Excavated by the Institut National de Recherches Archeologiques Préventives (INRAP), the individuals are thought to have belonged to a small La Tène period community who lived in the 4th-3rd centuries BC.
Around half the graves, some of which are surrounded by small, square enclosures, have been investigated so far. Of these, five men were buried with swords and spears, while two graves also contained the remains of shields, represented only by their metal rims and central supports.
The women were buried wearing elaborate bronze jewellery, including decorated torques and coiled serpentine bracelets. Both sexes had large iron and bronze brooches, some decorated with coral, which have been stylistically dated to c.325-260 BC.
‘This funerary complex is exceptional in more ways than one,’ said lead archaeologist Cécile Paresys. ‘Despite previous rescue archaeology undertaken over very large open areas in the Seine Valley, particularly around Troyes, the discovery of funerary monuments from this period is very rare.’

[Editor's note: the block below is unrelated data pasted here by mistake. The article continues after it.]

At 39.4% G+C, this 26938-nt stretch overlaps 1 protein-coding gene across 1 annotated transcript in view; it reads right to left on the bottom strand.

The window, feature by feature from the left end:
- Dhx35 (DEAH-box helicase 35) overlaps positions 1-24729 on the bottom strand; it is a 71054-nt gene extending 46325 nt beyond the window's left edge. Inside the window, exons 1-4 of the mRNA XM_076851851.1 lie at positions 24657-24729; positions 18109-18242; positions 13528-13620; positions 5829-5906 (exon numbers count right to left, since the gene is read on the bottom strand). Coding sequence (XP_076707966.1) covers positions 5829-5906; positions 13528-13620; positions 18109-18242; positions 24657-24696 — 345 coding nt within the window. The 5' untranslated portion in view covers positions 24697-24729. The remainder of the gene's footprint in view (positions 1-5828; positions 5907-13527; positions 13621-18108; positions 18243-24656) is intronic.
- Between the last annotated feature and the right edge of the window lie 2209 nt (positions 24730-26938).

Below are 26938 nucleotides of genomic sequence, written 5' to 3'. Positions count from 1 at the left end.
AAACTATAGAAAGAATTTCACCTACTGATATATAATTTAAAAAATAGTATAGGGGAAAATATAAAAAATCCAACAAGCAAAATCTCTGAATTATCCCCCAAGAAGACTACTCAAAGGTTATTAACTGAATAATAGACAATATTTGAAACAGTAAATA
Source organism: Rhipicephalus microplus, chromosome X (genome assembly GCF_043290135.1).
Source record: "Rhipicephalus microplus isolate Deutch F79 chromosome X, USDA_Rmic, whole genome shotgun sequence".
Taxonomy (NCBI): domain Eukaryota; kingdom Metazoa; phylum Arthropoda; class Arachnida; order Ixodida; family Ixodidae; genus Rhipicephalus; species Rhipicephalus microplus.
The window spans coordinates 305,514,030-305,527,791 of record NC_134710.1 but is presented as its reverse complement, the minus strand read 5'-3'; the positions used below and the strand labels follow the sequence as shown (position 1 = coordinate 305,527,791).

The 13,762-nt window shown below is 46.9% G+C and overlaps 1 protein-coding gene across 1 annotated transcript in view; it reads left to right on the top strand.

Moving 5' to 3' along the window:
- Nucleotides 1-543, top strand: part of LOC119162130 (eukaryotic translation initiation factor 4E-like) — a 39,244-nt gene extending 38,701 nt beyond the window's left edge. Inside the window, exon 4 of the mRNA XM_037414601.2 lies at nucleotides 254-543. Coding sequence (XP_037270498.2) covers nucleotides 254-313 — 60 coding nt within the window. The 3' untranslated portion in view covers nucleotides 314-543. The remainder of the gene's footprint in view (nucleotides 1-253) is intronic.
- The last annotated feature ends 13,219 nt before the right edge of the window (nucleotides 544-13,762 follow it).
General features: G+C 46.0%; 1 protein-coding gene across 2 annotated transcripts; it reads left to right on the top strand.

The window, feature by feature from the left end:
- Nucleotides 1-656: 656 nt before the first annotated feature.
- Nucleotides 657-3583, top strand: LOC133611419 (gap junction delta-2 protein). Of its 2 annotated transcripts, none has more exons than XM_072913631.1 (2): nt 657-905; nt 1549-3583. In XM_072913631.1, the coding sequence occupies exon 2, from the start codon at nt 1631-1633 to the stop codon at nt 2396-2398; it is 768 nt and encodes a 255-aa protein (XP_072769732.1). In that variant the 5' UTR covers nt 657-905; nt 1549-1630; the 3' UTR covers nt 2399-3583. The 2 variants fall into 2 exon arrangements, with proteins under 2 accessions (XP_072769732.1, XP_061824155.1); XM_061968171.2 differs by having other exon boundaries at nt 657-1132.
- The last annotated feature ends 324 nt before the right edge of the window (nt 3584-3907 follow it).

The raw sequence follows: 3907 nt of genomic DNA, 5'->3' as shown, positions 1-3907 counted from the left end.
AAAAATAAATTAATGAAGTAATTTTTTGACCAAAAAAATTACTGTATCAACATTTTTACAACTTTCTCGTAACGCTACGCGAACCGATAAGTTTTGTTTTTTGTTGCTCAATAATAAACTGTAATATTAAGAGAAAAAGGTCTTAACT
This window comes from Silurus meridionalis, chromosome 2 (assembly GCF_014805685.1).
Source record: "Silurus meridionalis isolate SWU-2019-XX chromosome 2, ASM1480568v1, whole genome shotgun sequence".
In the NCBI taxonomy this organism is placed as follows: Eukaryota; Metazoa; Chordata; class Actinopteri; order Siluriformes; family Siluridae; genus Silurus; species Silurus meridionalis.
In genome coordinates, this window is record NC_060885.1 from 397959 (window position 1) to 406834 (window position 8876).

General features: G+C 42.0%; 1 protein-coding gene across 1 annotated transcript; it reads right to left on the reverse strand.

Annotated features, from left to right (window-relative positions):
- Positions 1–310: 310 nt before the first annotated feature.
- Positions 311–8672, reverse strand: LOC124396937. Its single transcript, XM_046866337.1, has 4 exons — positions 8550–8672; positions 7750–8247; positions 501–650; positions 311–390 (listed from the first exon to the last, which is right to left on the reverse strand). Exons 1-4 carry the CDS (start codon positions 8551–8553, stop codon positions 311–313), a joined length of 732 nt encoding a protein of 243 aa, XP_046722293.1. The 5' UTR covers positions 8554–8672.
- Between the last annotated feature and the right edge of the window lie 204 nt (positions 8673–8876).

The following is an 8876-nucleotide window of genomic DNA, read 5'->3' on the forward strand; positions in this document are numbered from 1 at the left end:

She added: ‘This site also differs significantly from those found a little further north, in the Marne, in that there is no sign of pottery vessels or food accompanying the dead.’
So far, no children have been identified at the Iron Age necropolis, and archaeologists have found no trace of any nearby settlement from this period. The presence of earlier funerary monuments could provide a clue as to why this site was selected for the burials, however.
In the immediate vicinity of the cemetery, archaeologists have identified a line of 15 Bronze Age enclosures, the remains of now-vanished burial mounds. Although the barrows have been totally levelled and the graves they contained lost, they would have been prominent features of the prehistoric landscape. ‘These would have been visible for kilometres around,’ said Cécile.
INRAP has been investigating the 260ha (640 acre) site since 2004, with 40 excavations to-date. While the La Tène period burials were revealed during the most recent phase of digging, previous work has found evidence of human activity dating back to the Neolithic period – including a 5,500-year-old mass grave, containing 40 individuals buried in three layers in a rectangular pit – as well as a stretch of the Roman road that ran between Reims and Dijon.
This article is an extract from the full article published in World Archaeology Issue 59. Click here to subscribe